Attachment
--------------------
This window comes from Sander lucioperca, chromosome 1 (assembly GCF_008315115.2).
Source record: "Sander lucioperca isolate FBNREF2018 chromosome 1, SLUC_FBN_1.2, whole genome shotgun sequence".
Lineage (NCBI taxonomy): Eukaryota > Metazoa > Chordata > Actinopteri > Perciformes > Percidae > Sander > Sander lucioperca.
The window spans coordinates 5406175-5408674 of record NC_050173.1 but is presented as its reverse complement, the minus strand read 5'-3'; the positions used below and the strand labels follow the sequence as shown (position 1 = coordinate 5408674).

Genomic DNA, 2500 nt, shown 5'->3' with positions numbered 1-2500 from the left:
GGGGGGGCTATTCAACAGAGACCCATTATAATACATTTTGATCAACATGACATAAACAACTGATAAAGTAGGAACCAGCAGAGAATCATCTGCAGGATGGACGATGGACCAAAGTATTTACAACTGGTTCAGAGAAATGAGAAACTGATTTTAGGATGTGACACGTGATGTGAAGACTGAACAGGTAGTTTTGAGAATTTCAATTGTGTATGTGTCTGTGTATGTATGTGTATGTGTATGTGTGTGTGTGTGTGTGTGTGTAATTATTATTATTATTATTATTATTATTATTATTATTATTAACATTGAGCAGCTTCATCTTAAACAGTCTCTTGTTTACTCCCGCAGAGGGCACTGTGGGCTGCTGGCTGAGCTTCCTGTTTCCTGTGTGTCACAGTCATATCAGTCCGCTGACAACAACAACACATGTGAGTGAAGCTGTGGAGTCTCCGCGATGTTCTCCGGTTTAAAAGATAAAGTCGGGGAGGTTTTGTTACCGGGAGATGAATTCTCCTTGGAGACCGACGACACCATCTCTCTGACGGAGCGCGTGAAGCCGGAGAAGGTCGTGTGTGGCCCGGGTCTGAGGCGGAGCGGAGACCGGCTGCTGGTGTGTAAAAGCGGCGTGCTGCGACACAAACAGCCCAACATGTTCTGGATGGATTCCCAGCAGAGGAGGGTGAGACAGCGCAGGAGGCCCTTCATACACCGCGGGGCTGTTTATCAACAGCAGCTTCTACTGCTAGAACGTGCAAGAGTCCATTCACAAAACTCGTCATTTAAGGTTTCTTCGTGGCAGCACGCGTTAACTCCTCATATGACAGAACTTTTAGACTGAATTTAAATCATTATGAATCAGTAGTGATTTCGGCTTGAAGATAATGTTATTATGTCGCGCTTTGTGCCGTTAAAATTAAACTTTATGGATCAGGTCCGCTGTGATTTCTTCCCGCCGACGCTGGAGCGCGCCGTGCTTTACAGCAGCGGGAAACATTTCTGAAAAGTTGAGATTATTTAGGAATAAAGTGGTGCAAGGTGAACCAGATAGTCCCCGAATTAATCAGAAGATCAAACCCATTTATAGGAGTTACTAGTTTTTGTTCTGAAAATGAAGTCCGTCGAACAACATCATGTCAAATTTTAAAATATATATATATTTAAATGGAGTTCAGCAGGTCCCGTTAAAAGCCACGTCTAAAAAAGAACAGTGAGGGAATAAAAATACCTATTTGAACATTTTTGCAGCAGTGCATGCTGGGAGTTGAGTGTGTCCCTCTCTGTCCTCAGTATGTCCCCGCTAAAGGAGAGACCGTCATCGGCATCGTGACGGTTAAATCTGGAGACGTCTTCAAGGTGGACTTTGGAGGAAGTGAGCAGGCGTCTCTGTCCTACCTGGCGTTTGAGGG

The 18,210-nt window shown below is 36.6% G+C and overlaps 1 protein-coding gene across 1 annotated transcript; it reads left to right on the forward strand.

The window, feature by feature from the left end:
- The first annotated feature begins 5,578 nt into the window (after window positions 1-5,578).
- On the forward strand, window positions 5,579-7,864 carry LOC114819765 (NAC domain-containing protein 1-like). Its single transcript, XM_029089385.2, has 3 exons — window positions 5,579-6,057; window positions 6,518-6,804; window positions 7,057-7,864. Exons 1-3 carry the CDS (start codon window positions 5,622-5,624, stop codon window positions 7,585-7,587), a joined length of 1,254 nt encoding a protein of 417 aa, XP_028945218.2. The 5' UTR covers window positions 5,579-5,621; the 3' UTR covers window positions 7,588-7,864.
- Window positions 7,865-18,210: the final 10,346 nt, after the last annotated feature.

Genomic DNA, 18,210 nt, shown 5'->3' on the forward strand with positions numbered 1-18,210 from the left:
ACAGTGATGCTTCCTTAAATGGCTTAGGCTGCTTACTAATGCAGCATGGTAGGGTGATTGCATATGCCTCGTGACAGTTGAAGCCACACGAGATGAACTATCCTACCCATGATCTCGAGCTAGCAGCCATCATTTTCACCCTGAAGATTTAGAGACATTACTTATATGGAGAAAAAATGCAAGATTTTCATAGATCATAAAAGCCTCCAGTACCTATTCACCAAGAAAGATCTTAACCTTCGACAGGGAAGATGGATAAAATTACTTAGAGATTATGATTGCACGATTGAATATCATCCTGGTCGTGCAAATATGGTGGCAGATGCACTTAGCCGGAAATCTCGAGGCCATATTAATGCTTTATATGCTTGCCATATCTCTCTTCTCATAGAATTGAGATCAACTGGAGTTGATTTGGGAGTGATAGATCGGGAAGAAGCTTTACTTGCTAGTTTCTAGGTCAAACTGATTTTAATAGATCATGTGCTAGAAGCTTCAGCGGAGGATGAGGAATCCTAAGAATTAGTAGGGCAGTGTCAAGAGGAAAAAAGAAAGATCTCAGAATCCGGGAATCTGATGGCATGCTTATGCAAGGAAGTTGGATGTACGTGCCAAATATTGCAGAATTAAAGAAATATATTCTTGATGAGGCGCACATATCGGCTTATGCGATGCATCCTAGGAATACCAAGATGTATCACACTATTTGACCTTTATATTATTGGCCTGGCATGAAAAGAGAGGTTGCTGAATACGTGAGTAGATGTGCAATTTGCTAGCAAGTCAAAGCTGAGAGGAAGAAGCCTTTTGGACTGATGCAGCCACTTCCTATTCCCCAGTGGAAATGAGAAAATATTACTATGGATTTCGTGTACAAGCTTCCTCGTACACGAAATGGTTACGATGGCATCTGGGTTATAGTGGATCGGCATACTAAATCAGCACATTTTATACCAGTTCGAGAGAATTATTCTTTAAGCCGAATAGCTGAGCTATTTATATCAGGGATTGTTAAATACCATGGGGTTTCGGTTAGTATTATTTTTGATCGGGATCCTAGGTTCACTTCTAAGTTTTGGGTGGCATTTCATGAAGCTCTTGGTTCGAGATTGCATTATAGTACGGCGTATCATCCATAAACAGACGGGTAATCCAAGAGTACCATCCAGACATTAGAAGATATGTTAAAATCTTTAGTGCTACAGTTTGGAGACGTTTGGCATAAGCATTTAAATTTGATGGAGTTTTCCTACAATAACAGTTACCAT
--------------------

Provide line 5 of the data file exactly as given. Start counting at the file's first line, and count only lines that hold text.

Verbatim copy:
Genomic DNA, 2500 nt, shown 5'->3' with positions numbered 1-2500 from the left: